Colin Quinn Just Wants to Make Small Talk

Though theoretically pleasant, small talk—opening gambits, friendly chitchat, weather observations—tends to be the Rodney Dangerfield of conversation: it gets no respect. But the comedian Colin Quinn, raspy-voiced, Brooklyn-accented, and rat-a-tat loquacious, revels in it, including in his new solo theatre show, “Small Talk,” at the Lucille Lortel. A few weeks ago, after a preparatory standup set, Quinn, sixty-three and currently bearded, sat at a table in the bustling upstairs bar at the Comedy Cellar, in Greenwich Village, enjoying live music and a Diet Coke, occasionally chatting with passersby. “One of the things I’m saying in the show is that people adapt their personality to the times, for survival,” he said. In the social-media age, “the extremists set the tone,” but small talk, done right, can help. The live music got fiddle-heavy (“Ooh, a little Irish!”), and Quinn adjusted his own tone as the volume rose and fell. “Humanity started with small talk. It’s that common thing, where you’re going, ‘We’re both humans.’ You know?”

In the show, Quinn makes wry observations from an enthusiast’s perspective and offers tips, of a sort (“Well, folks, whoop! Wednesday night. That’s how you small talk—you just state facts. Wednesday night. Middle of the week, aaggh. New York City”); philosophizes (“We’re not robots yet, but we’re halfway there. Between phones, AirPods, and self-checkout, small talk is down eighty-seven per cent”); and encourages widespread education. Before preschool, teach your kid, “ ‘Wait—before you go in there. It’s not your family in there. This is the big leagues. This is society. . . . Walk in with a little something.’ ” One of the show’s points, obvious but necessary, is that the social world requires effort—dressing up, pretending to be in a good mood, laughing at co-workers’ jokes—and most likely involves rising above one’s authentic self, “mildly depressed and emotionally withholding,” in sweatpants.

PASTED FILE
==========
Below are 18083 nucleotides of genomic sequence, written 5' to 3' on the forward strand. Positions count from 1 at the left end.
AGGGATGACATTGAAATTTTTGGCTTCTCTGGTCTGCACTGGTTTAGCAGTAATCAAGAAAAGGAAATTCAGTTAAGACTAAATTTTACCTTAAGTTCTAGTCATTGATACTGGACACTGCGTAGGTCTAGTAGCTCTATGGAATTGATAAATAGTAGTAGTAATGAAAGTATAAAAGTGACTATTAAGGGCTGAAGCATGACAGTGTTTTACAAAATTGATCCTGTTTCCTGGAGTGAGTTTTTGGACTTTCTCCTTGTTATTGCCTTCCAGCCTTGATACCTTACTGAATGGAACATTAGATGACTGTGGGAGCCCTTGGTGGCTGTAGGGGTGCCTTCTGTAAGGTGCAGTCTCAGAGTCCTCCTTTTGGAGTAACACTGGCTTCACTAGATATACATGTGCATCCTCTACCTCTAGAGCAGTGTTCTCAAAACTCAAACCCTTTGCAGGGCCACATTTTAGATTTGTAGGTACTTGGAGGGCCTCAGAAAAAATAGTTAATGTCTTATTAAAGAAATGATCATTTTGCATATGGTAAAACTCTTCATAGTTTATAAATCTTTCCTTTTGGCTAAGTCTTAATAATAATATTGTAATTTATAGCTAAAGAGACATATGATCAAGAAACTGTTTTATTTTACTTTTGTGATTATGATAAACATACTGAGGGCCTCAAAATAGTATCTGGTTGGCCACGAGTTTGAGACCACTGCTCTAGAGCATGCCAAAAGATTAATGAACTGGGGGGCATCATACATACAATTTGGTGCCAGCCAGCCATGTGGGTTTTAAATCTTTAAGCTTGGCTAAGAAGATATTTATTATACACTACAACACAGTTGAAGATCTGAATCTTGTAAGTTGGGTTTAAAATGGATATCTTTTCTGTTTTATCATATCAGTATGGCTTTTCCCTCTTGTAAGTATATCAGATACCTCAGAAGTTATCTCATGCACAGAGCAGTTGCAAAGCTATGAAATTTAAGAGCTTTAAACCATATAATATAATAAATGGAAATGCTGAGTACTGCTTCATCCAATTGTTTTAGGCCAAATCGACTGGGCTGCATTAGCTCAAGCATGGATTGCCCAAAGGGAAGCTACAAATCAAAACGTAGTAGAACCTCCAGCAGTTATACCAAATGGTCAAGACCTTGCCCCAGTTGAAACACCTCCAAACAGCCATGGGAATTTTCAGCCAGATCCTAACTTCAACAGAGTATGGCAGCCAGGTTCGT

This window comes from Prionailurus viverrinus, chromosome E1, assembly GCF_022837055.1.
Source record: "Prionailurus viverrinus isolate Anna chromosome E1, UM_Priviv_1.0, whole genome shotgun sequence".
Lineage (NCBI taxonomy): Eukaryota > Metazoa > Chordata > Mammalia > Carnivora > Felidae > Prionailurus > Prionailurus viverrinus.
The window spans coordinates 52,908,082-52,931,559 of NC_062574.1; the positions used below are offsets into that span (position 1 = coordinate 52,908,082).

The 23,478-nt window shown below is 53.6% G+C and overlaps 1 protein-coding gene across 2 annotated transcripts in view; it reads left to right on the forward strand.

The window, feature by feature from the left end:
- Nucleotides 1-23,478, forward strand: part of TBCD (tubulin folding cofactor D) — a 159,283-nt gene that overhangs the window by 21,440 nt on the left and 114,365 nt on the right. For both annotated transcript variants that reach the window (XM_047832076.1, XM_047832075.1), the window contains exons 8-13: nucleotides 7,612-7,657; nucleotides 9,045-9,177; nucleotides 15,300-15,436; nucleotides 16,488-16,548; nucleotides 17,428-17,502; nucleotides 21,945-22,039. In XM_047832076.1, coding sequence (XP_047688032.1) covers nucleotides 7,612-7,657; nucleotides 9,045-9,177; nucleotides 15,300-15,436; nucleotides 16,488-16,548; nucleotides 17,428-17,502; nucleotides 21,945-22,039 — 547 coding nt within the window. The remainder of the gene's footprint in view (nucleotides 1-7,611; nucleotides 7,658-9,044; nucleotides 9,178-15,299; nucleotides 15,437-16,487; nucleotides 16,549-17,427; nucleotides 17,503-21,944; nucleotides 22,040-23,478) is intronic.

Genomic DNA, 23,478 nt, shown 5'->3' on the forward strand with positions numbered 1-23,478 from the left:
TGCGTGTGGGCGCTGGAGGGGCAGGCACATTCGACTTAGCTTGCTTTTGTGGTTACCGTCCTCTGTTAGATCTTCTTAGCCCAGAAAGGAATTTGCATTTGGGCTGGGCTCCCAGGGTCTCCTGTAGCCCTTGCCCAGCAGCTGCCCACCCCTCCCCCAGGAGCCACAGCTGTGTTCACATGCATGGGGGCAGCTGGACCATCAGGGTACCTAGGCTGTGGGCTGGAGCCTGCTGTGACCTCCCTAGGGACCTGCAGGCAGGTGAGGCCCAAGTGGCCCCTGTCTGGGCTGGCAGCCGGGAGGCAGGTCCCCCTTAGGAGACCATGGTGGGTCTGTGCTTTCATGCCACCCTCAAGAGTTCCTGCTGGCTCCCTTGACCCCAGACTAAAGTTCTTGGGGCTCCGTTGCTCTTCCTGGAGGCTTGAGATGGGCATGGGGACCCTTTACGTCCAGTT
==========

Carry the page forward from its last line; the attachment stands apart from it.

Quinn, who has written and performed eight solo shows, on and off Broadway, grew up as the son of teachers, in Park Slope, loving the comedy of Richard Pryor and George Carlin: “My brother and I had these obscure Pryor bootlegs, with Pryor doing these characters at little clubs—it was so powerful. I’d never heard anything like it.” He started doing standup in 1984, after he quit drinking. (“I was banned from McSorley’s, which was very painful emotionally for me. They were, like, ‘That’s it—get the fook out!’ ”) He’d been afraid of bombing onstage. “But, after I quit drinking, I didn’t worry about bombing anymore,” he said. He performed at the Comedy Cellar regularly, as he still does, and lived across the street from it for a while. “It was a really weird, wonderful time,” he said. “The Paper Moon was right around the corner here. Eddie Brill started a comedy night. Downstairs was a theatre setup,” conducive to monologues. “Mario Cantone would do these great characters.”

Quinn, a comic’s comic, became famous to Gen X-ers in the eighties, as the announcer-sidekick on “Remote Control,” MTV’s anarchic-comedic game show (in early episodes, he smokes cigarettes), and to mainstream audiences on “Saturday Night Live” in the nineties; he applied his gravelly straight-talking brio to political analysis on “Weekend Update” and his Comedy Central roundtable, “Tough Crowd with Colin Quinn,” and to hyperdrive smack talk on Howard Stern’s shows and the comedy-roast circuit. More recently, he’s played funny elder-statesman roles: Amy Schumer’s dad in “Trainwreck,” the Grumpy’s owner on “Girls.” But his stage shows, two directed by Jerry Seinfeld, may be Quinn’s purest artistic form: deep dives into his mind, on a big topic, with a crowd.

“Small Talk,” directed by James Fauvell, has evolved as a kind of dialogue itself. “Sometimes I’ll be in my own head,” Quinn said. “I’ve been slandered many times as being a person that’s having a conversation with myself onstage.” (He interrupts himself, too.) “You want to let people in.” He went on, “The good thing about laughter is you get to go, ‘Oh, I’m not crazy.’ ” He doesn’t mind not getting laughs for every joke, but “I don’t want to live in a delusion.” As he and Fauvell worked, they considered various arrangements for joke bits (“The banter thing was better by itself, and then Norm Macdonald, and then Socrates,” Fauvell said, at one rehearsal), and at the bar Quinn pulled out a neatly hand-lettered list of bullet points for the show: “WORSHIP-REBEL-KIDS,” “EMPIRES-NOTICE THE DISGRUNTLED,” “MAGIC-REVOLUTIONARY-MANNERS.”

In the bar, people began singing along with “Take Me Home, Country Roads.” “It’s a weird time,” Quinn said, of the pandemic era. “People are saying weird shit because there’s almost nothing to say and there are no solutions.” Small talk’s little connections—in the elevator, on the subway—are only good. “It’s like two ships that signal each other when they’re passing in the ocean,” Quinn says in the show. “They can’t help each other if a storm comes. But it’s basically saying, ‘Hey, listen, we’re two ships, and we both know all the joy and agony that goes with being ships. I’m just acknowledging you, you know?’ ” ♦

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